Creating change in your life doesn’t have to be daunting
Catherine Kelsey shares some of her own experiences of how she has changed direction in her professional life, and shows you how with a little thought and commitment, you too have the ability to create change.
Nurses who want to make a positive change in their career often feel a lack of support keeps them in a state of constant flux. Despite the commitment, time and effort in pursuing such change, nurses can frequently feel that they have made little headway in their aspirations to climb the proverbial career ladder or change the way in which they practice. Many are fearful of what will happen if their highly sought-after dream becomes a reality. Making a big change can be experienced as a constant battle, where every step taken forward can seem like taking two steps back. Progress can be slow with the result that nurses simply give up long before the going gets tough.
In my nursing career I have never rested on my laurels for long and have made change a constant. This has enabled me to develop transferable skills that have led to a long-term career in occupational health as a specialist community public health nurse, a career I have loved, and more recently as a nursing lecturer, a career I also love.
Almost 20 years ago, when I was at a crossroads in my life - and there have been many - I was fortunate to meet a professional coach who helped me to determine what gets me up in the morning, what motivates me, and how my beliefs and values led to my career choice of nursing. Having gone through the coaching process on multiple occasions I have realised the personal benefit. So much so, that I have even undertaken professional training to develop the skills needed to help others. But coaching is not for everyone. Costs can be prohibitive and simply sharing personal and professional goals with a stranger can be too challenging for many.
Other ways in which you can develop such skills include reading coaching books, some of which you may be able to find in your local library or perhaps in your nursing library, if you are fortunate to have one where you work. I have used such books when I wanted to move forward, or sideways, in my career. Journaling can be a great way to help develop your thoughts and ideas. It took me a while to become a regular, but I have been journaling now for about five years. I have found the perfect journal, one that every time I pick it up, inspires me to write. Although I don’t journal daily, my successes and shortcomings are recorded frequently, as are my plans. In a way, writing it down makes me personally accountable to at least work on my aspirations.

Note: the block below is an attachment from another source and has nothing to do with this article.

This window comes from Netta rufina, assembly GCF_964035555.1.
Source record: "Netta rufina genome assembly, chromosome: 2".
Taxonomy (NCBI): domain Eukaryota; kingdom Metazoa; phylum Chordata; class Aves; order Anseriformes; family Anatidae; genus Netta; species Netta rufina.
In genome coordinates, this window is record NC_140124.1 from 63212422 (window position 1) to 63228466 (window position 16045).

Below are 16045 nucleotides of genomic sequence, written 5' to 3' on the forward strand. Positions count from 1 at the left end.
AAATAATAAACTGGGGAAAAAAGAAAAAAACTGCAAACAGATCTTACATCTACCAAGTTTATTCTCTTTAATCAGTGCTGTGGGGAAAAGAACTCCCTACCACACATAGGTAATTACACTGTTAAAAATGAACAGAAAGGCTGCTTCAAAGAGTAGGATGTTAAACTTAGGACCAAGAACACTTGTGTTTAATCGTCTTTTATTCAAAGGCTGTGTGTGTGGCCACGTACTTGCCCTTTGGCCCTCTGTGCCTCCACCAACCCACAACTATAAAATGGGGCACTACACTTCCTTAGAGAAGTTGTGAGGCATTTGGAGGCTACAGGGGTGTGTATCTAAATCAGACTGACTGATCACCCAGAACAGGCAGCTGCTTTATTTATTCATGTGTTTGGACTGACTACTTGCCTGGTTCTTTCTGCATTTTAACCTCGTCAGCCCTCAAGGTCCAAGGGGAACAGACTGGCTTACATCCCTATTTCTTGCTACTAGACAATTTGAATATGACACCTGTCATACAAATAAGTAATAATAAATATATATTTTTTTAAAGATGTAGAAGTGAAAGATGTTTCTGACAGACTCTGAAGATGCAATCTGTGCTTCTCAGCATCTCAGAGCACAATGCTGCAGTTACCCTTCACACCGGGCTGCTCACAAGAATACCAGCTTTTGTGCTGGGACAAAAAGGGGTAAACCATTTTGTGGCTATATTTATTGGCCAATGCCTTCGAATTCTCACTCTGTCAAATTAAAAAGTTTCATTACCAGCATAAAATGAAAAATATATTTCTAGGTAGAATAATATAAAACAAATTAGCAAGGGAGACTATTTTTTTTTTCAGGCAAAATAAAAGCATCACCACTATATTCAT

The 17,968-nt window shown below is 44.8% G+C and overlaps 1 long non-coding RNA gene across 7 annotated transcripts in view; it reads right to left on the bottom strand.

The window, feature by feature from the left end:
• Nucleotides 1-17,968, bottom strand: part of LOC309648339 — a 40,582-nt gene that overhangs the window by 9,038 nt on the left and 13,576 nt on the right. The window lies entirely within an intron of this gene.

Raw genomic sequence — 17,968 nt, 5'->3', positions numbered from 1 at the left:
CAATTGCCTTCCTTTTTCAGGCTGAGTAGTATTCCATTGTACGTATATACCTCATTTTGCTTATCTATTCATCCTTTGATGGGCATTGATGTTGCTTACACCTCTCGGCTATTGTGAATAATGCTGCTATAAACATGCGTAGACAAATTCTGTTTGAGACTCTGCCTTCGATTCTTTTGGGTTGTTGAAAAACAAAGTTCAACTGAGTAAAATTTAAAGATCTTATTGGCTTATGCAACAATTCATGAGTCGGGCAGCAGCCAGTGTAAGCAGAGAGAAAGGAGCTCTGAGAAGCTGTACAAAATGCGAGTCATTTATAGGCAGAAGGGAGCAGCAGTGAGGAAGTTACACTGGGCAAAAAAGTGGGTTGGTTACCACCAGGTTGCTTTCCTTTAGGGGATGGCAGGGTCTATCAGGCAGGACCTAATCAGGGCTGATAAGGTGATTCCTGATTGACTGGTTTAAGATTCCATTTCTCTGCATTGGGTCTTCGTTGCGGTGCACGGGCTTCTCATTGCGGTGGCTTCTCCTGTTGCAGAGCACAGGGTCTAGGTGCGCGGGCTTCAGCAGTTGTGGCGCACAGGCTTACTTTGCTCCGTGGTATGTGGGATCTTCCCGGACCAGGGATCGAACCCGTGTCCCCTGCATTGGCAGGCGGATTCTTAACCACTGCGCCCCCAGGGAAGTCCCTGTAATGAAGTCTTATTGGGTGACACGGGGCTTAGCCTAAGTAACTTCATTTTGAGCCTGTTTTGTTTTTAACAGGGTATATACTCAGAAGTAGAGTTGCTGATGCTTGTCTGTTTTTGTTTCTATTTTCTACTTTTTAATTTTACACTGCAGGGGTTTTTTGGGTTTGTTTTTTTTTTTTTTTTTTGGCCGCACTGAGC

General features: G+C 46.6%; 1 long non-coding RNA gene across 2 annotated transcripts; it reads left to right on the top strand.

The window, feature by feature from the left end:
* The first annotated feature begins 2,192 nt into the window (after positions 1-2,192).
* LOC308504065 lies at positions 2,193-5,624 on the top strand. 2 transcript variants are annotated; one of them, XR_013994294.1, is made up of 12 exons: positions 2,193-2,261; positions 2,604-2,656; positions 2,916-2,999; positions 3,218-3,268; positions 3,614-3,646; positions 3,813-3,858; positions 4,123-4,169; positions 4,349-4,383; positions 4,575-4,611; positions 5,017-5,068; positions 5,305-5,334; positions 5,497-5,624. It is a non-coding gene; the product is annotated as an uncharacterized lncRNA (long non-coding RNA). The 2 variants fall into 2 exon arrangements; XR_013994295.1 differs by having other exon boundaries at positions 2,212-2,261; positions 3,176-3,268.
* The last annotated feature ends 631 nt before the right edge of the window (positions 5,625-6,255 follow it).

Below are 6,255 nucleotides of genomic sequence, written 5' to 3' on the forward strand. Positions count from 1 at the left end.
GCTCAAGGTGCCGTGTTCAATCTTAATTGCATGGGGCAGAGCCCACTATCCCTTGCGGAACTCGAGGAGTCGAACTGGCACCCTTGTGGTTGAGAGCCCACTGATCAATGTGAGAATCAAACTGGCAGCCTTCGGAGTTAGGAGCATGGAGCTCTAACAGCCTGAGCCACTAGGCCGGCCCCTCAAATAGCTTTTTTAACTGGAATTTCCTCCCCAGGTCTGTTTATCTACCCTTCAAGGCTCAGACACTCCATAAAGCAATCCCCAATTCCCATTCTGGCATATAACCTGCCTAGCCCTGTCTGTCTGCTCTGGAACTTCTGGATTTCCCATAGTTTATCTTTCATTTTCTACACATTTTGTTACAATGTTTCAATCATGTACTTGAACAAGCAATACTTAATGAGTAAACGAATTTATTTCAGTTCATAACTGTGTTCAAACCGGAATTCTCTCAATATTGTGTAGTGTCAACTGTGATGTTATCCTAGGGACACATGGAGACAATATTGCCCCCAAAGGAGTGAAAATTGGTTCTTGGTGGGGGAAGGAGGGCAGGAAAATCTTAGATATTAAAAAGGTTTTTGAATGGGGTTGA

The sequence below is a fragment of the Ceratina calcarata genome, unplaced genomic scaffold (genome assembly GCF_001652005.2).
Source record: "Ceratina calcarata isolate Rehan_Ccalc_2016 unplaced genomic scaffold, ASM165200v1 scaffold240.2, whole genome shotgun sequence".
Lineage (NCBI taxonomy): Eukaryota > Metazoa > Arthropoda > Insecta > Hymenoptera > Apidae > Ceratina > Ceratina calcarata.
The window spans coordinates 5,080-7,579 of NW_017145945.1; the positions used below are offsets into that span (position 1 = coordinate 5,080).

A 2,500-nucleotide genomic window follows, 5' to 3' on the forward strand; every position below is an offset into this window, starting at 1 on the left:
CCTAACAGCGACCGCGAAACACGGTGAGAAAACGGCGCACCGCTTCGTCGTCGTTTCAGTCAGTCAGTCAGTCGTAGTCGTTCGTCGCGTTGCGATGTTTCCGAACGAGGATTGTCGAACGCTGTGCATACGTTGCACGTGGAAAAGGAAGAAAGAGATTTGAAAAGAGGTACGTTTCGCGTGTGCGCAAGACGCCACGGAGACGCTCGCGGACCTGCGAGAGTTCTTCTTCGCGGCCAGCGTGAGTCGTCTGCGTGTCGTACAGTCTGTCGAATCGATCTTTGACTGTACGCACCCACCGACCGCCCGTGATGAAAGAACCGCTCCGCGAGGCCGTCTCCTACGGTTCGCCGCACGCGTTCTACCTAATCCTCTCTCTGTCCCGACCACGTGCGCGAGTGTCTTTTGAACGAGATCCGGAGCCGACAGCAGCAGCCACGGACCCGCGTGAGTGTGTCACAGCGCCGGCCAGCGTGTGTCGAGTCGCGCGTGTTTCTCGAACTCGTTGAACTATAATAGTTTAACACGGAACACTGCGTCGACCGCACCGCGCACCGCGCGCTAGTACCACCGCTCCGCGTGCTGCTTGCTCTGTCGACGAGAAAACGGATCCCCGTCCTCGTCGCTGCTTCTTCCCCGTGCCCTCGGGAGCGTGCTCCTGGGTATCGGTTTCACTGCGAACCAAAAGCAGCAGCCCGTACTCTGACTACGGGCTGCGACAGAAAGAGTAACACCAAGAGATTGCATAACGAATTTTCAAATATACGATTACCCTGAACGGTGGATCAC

Creating the Picture
One of the more famous habits ‘begin with the end in mind’, comes from the work of Stephen Covey and his book The 7 Habits of Highly Effective People. This habit encourages you to create a mental picture and then a physical picture of what it is you want to be or do in your life. Being able to picture myself in front of a class of students, who engage, smile and demonstrate a willingness to learn, is a picture that has never left me. Today, as a nursing lecturer I am still in awe of my role and what I have achieved so far in my career.
Creating the Plan
I didn’t just arrive at my point of success however, and ultimately success can be whatever it means to you, not to someone else. I realised that if I was to stay ahead of the game I needed to always know what my next steps would be. So I began to develop long-term plans. Even though doing this can seem daunting and, invariably for me, these plans changed, what was and still is important is what I acquired along the way. Making these plans can equate to new knowledge and new skills and ultimately a renewed sense of confidence. It is important, however, to understand how to plan to achieve your desired change. This is where creating an action plan, talking to colleagues and seeking the help of a mentor are invaluable. Whenever I have considered change in my life I have been most successful when I have developed some type of action plan, whether it’s by using a professional word document or simply developing a spidergram on good old-fashioned paper. By doing this I have stayed more focused, my ideas and plans have become realistic and timespans more reasonable to manage.
Whether you have a five-year plan to retire, become president of the RCN or simply take a slight change in direction, writing it down helps to create a sense of purpose. You could use a template that’s freely available on the internet or in many of the coaching books available or you could simply create your own. Don’t just keep it stuck in a folder on your computer. I keep a small notebook with me and write anything new that comes into my head. I can then digest it, explore the options available or simply decide it was far too wacky to be realistic. But isn’t that the fun!
I have achieved things beyond my wildest dreams. It all started with believing I could be a nurse; that I had the attributes and the capacity to develop the skills required for a career that has been challenging, with many ups and downs, but is one which I hope will see me through the rest of my working life.